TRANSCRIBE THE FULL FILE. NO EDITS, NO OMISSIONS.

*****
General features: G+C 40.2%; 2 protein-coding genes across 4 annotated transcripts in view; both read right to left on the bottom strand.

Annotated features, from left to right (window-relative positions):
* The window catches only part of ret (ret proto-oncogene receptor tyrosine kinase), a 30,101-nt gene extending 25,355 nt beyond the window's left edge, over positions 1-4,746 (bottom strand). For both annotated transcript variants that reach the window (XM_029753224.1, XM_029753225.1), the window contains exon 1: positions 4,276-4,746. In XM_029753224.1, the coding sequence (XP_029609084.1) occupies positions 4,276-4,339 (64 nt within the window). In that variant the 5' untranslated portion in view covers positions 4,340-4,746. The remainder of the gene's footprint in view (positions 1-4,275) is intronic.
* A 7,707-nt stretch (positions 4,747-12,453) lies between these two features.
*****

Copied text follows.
General features: G+C 40.2%; 2 protein-coding genes across 4 annotated transcripts in view; both read right to left on the bottom strand.

Annotated features, from left to right (window-relative positions):
* The window catches only part of ret (ret proto-oncogene receptor tyrosine kinase), a 30,101-nt gene extending 25,355 nt beyond the window's left edge, over positions 1-4,746 (bottom strand). For both annotated transcript variants that reach the window (XM_029753224.1, XM_029753225.1), the window contains exon 1: positions 4,276-4,746. In XM_029753224.1, the coding sequence (XP_029609084.1) occupies positions 4,276-4,339 (64 nt within the window). In that variant the 5' untranslated portion in view covers positions 4,340-4,746. The remainder of the gene's footprint in view (positions 1-4,275) is intronic.
* A 7,707-nt stretch (positions 4,747-12,453) lies between these two features.